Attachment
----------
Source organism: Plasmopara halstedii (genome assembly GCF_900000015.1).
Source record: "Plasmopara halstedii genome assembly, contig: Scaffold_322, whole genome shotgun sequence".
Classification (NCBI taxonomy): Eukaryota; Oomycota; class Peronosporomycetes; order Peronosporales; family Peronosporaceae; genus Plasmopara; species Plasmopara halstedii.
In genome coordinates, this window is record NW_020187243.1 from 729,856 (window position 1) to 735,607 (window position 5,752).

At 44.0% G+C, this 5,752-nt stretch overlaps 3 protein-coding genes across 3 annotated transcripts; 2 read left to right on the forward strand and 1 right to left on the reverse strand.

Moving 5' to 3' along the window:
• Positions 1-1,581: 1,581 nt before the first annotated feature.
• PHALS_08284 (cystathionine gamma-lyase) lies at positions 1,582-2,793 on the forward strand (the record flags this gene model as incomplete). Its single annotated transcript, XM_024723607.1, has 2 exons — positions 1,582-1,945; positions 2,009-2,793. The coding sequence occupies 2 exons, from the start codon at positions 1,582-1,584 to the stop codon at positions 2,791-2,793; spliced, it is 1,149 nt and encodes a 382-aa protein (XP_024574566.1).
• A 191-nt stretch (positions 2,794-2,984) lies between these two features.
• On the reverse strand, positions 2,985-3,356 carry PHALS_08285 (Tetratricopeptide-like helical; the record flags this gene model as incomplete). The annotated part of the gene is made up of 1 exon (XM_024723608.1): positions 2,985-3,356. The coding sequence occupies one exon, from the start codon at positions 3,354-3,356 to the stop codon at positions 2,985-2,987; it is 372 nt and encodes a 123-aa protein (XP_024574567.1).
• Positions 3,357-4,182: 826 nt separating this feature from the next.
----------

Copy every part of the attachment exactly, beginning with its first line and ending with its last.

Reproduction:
Source organism: Plasmopara halstedii (genome assembly GCF_900000015.1).
Source record: "Plasmopara halstedii genome assembly, contig: Scaffold_322, whole genome shotgun sequence".
Classification (NCBI taxonomy): Eukaryota; Oomycota; class Peronosporomycetes; order Peronosporales; family Peronosporaceae; genus Plasmopara; species Plasmopara halstedii.
In genome coordinates, this window is record NW_020187243.1 from 729,856 (window position 1) to 735,607 (window position 5,752).

At 44.0% G+C, this 5,752-nt stretch overlaps 3 protein-coding genes across 3 annotated transcripts; 2 read left to right on the forward strand and 1 right to left on the reverse strand.

Moving 5' to 3' along the window:
• Positions 1-1,581: 1,581 nt before the first annotated feature.
• PHALS_08284 (cystathionine gamma-lyase) lies at positions 1,582-2,793 on the forward strand (the record flags this gene model as incomplete). Its single annotated transcript, XM_024723607.1, has 2 exons — positions 1,582-1,945; positions 2,009-2,793. The coding sequence occupies 2 exons, from the start codon at positions 1,582-1,584 to the stop codon at positions 2,791-2,793; spliced, it is 1,149 nt and encodes a 382-aa protein (XP_024574566.1).
• A 191-nt stretch (positions 2,794-2,984) lies between these two features.
• On the reverse strand, positions 2,985-3,356 carry PHALS_08285 (Tetratricopeptide-like helical; the record flags this gene model as incomplete). The annotated part of the gene is made up of 1 exon (XM_024723608.1): positions 2,985-3,356. The coding sequence occupies one exon, from the start codon at positions 3,354-3,356 to the stop codon at positions 2,985-2,987; it is 372 nt and encodes a 123-aa protein (XP_024574567.1).
• Positions 3,357-4,182: 826 nt separating this feature from the next.